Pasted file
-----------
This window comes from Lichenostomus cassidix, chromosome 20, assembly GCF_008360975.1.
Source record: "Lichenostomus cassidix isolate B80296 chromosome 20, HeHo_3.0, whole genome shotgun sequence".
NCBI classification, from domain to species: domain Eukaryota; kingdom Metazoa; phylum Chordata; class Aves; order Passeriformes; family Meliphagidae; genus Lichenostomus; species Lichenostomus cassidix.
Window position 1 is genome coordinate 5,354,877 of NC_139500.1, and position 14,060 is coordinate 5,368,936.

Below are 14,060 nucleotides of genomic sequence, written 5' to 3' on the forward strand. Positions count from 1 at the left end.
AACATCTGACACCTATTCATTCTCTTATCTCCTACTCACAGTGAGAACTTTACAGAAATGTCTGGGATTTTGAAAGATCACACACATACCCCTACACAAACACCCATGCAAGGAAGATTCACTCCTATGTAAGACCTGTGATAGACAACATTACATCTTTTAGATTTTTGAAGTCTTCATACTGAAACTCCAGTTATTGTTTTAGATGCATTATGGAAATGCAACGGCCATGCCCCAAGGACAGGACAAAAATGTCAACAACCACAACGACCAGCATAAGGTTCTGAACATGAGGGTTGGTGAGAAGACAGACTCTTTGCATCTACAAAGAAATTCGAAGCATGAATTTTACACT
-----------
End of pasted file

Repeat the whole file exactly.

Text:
This window comes from Lichenostomus cassidix, chromosome 20, assembly GCF_008360975.1.
Source record: "Lichenostomus cassidix isolate B80296 chromosome 20, HeHo_3.0, whole genome shotgun sequence".
NCBI classification, from domain to species: domain Eukaryota; kingdom Metazoa; phylum Chordata; class Aves; order Passeriformes; family Meliphagidae; genus Lichenostomus; species Lichenostomus cassidix.
Window position 1 is genome coordinate 5,354,877 of NC_139500.1, and position 14,060 is coordinate 5,368,936.

Below are 14,060 nucleotides of genomic sequence, written 5' to 3' on the forward strand. Positions count from 1 at the left end.
AACATCTGACACCTATTCATTCTCTTATCTCCTACTCACAGTGAGAACTTTACAGAAATGTCTGGGATTTTGAAAGATCACACACATACCCCTACACAAACACCCATGCAAGGAAGATTCACTCCTATGTAAGACCTGTGATAGACAACATTACATCTTTTAGATTTTTGAAGTCTTCATACTGAAACTCCAGTTATTGTTTTAGATGCATTATGGAAATGCAACGGCCATGCCCCAAGGACAGGACAAAAATGTCAACAACCACAACGACCAGCATAAGGTTCTGAACATGAGGGTTGGTGAGAAGACAGACTCTTTGCATCTACAAAGAAATTCGAAGCATGAATTTTACACT